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Transmittal Notice

  1. Explanation of Material Transmitted: This chapter was updated to include requirements stipulated in OMB-M-19-21 and the HHS Records Management Policy. Partial Revision: 5/7/2021 – This policy was partially revised to move the procedures for Departing Staff Requesting to Remove Copies of NIH Records from the Policy section into Appendix 5: Process for Departing Staff Requesting to Remove Copies of NIH Records.

Please refer to NIH Manual Chapter 1743-2 to review NIH’s responsibilities related to the NIH Litigation Hold Policy.

Please refer to NIH Manual Chapter 1742 to review NIH’s responsibilities related to transfer, withdrawal and destruction of Records at the Washington National Records Center.

Please refer to NIH Manual Chapter 1744 to review NIH’s responsibilities related to the Vital Records Program.

  1. Filing Instructions:
  • Remove: 1743 – Keeping and Destroying Records, dated 10/01/2015
  • Insert: 1743 – Managing Federal Records, dated 12/24/2020, Partial Revision: 5/7/2021

This manual chapter establishes the policies, procedures, and guidelines related to the creation, maintenance, and disposition of Federal records. This policy complies with the requirements established by the Federal Records Act (FRA), and applicable statutes, regulations, and existing policy.

Proper maintenance of Federal records promotes open government and supports the principals of transparency in government by providing an adequate audit trail and history of the intent of public policy.

The policy in this chapter applies to all National Institutes of Health (NIH) Institutes, Centers, and Offices within the Office of the Director (ICOs), and all personnel, including employees, contractors, volunteers, fellows, trainees and interns (referred to here as “staff”), involved in the creation, maintenance, and disposition of NIH’s Federal records.

The FRA, as amended, requires all Federal agencies to create and preserve records that adequately and properly document the agency’s organization, functions, policies, decisions, procedures, and essential transactions. Federal records serve as the agency’s memory. Effective and efficient management of records provides the foundation for decision-making at all levels, including mission planning and operations, personnel services, legal inquiries, business continuity, and preservation of U.S. history.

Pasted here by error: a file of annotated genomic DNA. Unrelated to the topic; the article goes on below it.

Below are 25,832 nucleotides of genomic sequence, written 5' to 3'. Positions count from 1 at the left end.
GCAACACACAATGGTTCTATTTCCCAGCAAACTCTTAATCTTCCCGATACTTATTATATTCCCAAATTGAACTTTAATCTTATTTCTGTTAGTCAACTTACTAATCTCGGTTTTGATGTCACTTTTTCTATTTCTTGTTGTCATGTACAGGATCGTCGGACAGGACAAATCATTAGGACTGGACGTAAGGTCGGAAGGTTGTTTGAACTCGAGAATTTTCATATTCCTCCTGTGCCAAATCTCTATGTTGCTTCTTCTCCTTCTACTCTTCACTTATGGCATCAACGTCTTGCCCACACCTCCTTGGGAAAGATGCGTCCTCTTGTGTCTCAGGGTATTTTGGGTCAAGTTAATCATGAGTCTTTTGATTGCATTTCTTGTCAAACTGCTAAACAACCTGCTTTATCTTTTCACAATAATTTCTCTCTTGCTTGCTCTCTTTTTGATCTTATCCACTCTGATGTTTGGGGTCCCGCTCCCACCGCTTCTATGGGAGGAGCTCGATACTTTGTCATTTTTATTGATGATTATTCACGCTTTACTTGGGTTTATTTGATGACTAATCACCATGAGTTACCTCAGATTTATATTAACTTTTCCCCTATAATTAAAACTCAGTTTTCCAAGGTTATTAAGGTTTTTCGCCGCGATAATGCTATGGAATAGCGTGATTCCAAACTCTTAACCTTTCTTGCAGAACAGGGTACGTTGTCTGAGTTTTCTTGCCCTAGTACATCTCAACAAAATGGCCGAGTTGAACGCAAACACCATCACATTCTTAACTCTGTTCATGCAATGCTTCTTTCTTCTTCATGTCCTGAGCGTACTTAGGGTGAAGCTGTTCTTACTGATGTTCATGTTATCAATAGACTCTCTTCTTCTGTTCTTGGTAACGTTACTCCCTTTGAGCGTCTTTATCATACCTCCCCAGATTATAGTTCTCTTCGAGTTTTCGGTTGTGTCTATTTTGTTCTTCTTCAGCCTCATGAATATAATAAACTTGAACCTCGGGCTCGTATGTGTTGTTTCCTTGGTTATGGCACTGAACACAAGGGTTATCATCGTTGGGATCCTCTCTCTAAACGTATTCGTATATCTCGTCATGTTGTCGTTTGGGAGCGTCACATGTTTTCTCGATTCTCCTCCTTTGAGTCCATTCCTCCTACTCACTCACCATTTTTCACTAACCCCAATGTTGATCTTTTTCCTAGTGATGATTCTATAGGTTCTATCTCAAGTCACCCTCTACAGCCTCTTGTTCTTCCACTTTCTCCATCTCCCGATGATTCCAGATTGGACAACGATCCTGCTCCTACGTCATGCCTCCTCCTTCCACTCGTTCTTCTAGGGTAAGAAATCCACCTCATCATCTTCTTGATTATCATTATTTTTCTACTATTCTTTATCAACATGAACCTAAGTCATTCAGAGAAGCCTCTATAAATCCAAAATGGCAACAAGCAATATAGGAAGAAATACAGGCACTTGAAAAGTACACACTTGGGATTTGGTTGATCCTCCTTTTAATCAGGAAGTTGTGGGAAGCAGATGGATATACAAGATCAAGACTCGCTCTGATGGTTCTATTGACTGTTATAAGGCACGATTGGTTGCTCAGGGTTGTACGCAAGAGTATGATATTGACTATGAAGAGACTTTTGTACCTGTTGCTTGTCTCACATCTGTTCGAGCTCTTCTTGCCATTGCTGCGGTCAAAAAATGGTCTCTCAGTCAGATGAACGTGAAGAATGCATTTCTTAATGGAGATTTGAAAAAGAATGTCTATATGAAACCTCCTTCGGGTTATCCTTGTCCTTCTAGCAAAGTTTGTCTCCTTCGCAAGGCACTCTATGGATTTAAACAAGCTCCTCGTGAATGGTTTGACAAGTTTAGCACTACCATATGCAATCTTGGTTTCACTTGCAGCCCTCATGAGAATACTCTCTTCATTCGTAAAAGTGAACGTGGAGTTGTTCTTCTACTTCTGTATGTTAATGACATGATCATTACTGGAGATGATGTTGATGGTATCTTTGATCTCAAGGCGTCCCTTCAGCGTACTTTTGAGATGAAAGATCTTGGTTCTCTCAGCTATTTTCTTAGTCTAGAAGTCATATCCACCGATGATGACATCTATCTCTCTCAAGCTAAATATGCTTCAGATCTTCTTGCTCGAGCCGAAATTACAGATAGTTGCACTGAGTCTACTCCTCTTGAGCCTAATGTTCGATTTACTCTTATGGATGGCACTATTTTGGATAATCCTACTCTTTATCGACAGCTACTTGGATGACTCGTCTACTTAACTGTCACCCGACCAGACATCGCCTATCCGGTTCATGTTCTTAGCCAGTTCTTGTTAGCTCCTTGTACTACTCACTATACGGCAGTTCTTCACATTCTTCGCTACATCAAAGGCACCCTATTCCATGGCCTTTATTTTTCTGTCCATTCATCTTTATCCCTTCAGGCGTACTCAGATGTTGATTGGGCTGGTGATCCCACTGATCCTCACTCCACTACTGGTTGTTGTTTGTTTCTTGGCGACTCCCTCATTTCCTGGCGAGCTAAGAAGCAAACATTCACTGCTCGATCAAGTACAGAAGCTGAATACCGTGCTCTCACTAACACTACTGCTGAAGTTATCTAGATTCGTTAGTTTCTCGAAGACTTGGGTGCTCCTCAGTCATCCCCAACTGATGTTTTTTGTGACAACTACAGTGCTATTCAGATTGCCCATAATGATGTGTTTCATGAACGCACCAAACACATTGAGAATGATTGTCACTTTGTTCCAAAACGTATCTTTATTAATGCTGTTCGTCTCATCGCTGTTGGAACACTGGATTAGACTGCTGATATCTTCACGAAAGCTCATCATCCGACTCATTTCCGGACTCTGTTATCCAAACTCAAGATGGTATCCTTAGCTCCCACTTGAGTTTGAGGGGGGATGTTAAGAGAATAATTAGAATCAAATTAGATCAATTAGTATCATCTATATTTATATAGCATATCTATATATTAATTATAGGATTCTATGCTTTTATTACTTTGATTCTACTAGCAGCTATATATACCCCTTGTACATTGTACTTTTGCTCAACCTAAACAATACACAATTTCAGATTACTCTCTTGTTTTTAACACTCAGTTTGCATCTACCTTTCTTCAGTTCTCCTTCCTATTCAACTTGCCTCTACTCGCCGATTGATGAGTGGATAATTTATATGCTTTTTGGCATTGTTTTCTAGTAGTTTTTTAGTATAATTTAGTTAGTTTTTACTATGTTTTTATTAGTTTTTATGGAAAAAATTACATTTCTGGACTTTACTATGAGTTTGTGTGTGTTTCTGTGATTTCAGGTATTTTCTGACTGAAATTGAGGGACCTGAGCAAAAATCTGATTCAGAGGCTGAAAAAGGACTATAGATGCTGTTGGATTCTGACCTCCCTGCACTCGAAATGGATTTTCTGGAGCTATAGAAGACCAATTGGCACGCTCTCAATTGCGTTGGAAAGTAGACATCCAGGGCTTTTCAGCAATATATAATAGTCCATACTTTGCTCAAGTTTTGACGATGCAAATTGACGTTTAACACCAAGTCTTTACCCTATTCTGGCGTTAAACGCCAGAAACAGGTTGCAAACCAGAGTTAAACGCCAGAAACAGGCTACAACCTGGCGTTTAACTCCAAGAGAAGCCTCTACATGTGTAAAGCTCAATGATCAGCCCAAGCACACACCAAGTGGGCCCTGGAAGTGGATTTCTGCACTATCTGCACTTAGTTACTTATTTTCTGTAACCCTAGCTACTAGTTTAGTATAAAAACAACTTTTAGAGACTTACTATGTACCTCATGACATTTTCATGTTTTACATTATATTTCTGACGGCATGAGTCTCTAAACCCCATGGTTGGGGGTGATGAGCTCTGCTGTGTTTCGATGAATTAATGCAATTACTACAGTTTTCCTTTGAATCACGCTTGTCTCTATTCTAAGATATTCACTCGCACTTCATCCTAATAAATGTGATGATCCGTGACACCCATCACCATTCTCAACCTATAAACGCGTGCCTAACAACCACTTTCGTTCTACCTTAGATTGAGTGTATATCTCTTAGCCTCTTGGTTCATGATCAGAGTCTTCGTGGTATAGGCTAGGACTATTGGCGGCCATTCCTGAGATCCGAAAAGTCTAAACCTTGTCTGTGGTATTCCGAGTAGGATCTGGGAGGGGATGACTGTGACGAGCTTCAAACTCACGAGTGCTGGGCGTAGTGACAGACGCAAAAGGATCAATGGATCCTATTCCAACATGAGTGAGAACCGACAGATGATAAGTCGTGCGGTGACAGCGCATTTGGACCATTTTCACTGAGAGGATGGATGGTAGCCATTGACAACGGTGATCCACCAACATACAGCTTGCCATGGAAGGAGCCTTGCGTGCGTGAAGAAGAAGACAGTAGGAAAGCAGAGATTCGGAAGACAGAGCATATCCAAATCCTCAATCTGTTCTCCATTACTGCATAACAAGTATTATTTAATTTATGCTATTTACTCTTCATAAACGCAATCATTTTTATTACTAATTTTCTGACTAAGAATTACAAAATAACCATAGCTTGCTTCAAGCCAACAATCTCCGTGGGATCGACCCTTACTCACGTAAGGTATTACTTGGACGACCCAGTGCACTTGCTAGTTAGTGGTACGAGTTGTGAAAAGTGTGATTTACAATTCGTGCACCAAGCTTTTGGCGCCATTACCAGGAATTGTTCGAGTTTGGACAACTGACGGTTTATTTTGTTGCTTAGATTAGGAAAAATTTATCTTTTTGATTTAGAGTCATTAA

Recordkeeping by Federal agencies is controlled by laws and regulations (see references below) and that require:

  1. Government records be kept only for authorized periods of time;
  2. No government records may be destroyed, mutilated or removed from government custody without authorization;
  3. Records which are valuable enough to be preserved permanently must be kept intact and transferred to the National Archives and Records Administration (NARA) as appropriate; and
  4. Records which are not in active use, but which cannot be destroyed for some time, will be transferred to a Federal Records Center (FRC), stored appropriately in agency occupied/owned space both physical or digital, or transferred to a NARA- approved commercial storage facility.

The FRA also requires agencies to establish a records management program, defined as a planned, coordinated set of policies, procedures, and activities needed to manage their recorded information. Major elements include periodically issuing up-to-date records management directives, properly training those responsible for implementation and carefully evaluating the results to ensure adequacy, effectiveness, and efficiency.

It is the policy of the NIH, as an Operating Division of the U.S. Department of Health and Human Services (HHS), to create, maintain, and dispose of Federal records in compliance with the FRA, as amended and applicable statutes, regulations, and existing policy. This policy applies to all NIH Federal records, regardless of format or media.

  1. Creating and Capturing Federal Records

A Federal record is defined in 44 U.S.C 3301 as:

“All recorded information, regardless of form or characteristics, made or received by a Federal agency under Federal law or in connection with the transaction of public business and preserved as appropriate for preservation by that agency or its legitimate successor as evidence of the organization, functions, policies, decisions, procedures, operations, or other activities of the United States Government or because of the informational value of data in them, excluding library and museum material made or acquired and preserved solely for reference or exhibition purposes; or duplicate copies of records preserved only for convenience.”

Federal Records capture NIH's institutional memory and preserve important historical information. They are of critical importance in ensuring that ICOs continue to function effectively and efficiently. Records serve several purposes including:

  • Planning for administrative, program and mission related needs;
  • Providing evidence of NIH activities;